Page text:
A. Taking the time to seek out continuing education opportunities and being involved in the massage therapy community are de nite pluses.
Q. WHAT DO YOU THINK THE EMPLOYMENT OUTLOOK WILL BE LIKE FOR MASSAGE THERAPISTS LOOKING TO BEGIN A CAREER WITHIN A SPA SETTING WITHIN THE NEXT YEAR? THE NEXT FIVE YEARS?
A. I think the prospects for massage therapists looking for employment in a spa setting are very good. While it is true that
the economy has had a negative impact on some luxury spas, there are still ample opportunities for massage therapists in other types of spas. Massage therapists who consistently pursue continuing education and present themselves in a positive, professional manner will nd opportunities, regardless of the state of the economy. I am always willing to hire a competent, dedicated therapist, no matter the current state of the business—an outstanding therapist will generate business!
Q. WHAT ARE SOME OF THE BENEFITS MASSAGE THERAPISTS WILL FIND WORKING IN A SPA, IN CONTRAST TO OTHER WORK SETTINGS?
A. Generally speaking, massage therapists working in a spa setting will enjoy employee bene ts that include health insurance, a steady income and the camaraderie that comes with working as part of a team
Q. WHAT OVERALL TRENDS DO YOU THINK ARE IMPACTING THE SPA INDUSTRY RIGHT NOW?
A. The trend is returning to authentic, simplistic and heartfelt services. Again, a well-trained, dedicated and passionate massage therapist simply doing what they love is the best service any spa could offer!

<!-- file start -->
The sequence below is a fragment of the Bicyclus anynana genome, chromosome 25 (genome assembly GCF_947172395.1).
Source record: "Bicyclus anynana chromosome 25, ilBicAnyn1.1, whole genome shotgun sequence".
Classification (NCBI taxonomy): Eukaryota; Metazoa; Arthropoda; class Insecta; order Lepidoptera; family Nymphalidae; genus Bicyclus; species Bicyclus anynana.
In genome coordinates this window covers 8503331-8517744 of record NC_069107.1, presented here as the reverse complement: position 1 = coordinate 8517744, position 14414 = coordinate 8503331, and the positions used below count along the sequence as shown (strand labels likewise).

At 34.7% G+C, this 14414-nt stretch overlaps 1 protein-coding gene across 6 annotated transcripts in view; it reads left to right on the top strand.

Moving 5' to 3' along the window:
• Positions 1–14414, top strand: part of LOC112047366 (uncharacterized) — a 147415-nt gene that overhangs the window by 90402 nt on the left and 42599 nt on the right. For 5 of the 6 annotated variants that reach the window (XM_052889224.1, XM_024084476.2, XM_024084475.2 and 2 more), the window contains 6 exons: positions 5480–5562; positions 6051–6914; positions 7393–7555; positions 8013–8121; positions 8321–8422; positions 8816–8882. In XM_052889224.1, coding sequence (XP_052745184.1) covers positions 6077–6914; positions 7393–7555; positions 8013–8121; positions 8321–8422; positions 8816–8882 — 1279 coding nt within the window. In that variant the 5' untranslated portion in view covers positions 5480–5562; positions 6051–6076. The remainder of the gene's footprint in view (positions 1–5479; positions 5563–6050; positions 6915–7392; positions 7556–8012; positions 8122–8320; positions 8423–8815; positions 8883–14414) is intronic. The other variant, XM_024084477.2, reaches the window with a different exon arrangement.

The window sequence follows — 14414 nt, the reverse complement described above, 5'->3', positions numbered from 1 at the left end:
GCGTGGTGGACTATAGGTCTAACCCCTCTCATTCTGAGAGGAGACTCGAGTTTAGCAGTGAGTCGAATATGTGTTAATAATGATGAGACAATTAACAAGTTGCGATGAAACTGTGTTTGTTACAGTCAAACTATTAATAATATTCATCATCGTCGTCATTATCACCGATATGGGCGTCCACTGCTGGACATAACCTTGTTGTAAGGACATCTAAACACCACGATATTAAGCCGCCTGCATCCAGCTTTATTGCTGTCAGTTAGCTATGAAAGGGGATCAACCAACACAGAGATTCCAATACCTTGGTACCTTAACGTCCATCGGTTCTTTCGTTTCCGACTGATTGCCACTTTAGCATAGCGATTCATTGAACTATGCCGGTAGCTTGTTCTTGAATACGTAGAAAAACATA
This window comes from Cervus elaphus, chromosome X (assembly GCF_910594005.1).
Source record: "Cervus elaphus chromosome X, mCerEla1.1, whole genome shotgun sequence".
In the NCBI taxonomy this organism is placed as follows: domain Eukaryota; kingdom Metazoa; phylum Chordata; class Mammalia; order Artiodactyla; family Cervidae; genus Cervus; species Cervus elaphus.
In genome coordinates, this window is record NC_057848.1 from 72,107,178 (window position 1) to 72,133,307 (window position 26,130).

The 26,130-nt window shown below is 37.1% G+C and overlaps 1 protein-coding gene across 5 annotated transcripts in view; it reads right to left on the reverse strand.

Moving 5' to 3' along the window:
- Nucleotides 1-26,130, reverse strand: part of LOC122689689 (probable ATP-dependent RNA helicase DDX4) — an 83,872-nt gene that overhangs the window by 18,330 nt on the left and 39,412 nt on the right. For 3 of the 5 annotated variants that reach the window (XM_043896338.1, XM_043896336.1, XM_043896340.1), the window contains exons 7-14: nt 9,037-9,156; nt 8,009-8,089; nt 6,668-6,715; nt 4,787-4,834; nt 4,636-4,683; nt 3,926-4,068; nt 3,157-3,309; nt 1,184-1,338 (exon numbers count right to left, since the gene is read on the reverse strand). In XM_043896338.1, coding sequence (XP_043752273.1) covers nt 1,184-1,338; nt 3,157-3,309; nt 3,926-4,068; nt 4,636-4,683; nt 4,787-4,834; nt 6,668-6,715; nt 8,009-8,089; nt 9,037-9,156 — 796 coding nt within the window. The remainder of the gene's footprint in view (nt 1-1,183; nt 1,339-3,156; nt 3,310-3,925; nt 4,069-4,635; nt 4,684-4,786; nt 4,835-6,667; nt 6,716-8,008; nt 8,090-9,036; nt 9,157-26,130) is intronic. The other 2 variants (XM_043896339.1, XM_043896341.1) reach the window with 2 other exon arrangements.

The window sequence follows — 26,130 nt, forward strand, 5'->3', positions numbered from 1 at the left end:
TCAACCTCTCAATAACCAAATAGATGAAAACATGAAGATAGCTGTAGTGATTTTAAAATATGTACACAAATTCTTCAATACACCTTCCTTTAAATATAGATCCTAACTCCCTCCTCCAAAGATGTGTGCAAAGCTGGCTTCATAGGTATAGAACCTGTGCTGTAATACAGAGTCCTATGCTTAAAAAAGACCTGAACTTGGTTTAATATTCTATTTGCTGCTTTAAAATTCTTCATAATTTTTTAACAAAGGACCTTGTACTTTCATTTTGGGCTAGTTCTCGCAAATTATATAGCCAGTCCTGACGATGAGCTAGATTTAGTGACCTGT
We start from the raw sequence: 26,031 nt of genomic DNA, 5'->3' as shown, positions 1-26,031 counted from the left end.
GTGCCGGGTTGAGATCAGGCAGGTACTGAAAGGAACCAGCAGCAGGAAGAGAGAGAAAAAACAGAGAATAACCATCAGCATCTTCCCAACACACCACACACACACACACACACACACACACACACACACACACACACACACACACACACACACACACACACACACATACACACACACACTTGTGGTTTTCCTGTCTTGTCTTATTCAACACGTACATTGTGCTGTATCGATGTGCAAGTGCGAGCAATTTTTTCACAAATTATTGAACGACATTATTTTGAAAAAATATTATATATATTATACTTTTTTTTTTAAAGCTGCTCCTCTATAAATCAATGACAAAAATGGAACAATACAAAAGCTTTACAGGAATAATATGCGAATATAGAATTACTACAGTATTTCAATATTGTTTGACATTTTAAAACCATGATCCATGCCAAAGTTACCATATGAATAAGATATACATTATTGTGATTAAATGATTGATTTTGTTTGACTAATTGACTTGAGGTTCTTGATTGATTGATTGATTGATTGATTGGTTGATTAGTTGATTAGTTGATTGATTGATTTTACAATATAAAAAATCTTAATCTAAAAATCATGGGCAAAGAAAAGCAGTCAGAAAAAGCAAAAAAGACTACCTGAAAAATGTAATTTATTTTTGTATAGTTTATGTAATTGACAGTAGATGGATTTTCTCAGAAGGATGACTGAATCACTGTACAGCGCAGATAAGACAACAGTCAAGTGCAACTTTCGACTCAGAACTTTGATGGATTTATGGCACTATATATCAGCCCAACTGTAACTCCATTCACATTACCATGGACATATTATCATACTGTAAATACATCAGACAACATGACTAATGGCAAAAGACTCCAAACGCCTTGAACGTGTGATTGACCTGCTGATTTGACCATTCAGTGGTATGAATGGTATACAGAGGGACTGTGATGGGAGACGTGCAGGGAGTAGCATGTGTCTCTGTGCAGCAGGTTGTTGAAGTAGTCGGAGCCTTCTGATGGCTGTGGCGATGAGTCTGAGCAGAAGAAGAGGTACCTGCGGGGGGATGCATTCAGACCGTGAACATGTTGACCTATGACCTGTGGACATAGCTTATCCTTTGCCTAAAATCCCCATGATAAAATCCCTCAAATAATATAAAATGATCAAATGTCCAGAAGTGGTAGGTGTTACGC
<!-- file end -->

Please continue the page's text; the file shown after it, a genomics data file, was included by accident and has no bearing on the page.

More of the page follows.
AMTA ONLINE CAREER GUIDANCE
Whether you are a seasoned massage therapist or just starting your career, AMTA’s Online Career Guidance section offers a wealth of resources to expand or jump start your career— including a special section for massage therapists choosing to work in spa settings, a career path assessment quiz and other installments of the AMTA Career Success Series. amtamassage.org/CareerGuidance
AMTA’s online courses are a convenient way to earn your CEs and enhance your knowledge in the areas of business, ethics, various massage modalities, client populations and self-care. More than 50 courses are currently available. amtamassage.org/learn
AMTA NATIONAL CONVENTION
Network with colleagues and advance your skill set at this annual event. Access 35 continuing education courses focusing on hands-on learning as well as the business side of the profession. amtamassage.org/education
AMTA JOB BANK:
Visit AMTA’s Job Bank to search for massage therapy jobs, or post your resume online to gain exposure to potential employers. amtamassage.org/jobbank
AMTA’S MENTORING PROGRAM:
Improve your communication skills, make connections and set future goals through AMTA’s Mentoring Program. amtamassage.org/mentoring
LOOKING AHEAD & MANAGING YOUR CAREER
It’s always important to be thinking ahead about your ultimate career goals in the massage therapy profession. If you’re still unsure about which path is best for you, gaining some exposure to different work settings is always a good idea. If you’re an AMTA member, you can leverage connections you’ve made through your chapter or other events. Set up a few informational interviews with fellow members who have worked in a spa setting and nd out what they enjoyed about the work and what they found the most challenging. Sometimes, a face-to-face conversation is the easiest way to get a grasp on what you can expect at a particular business or setting. What’s more, having a mentor to bounce ideas off can be extremely beneficial when you are faced with important career choices.
AMTA’s vast community of massage therapists is a great place to begin making the connections that can help you progress and flourish in your career as a massage therapist!
ABOUT THE AMERICAN MASSAGE THERAPY ASSOCIATION
The American Massage Therapy Association (AMTA) represents more than 56,000 massage therapists. AMTA works to establish massage therapy as integral to the maintenance of good health and complementary to other therapeutic processes and to advance the profession through ethics and standards, continuing education, professional publications, legislative efforts, public education, and fostering the development of members.
More information/ join: amtamassage.org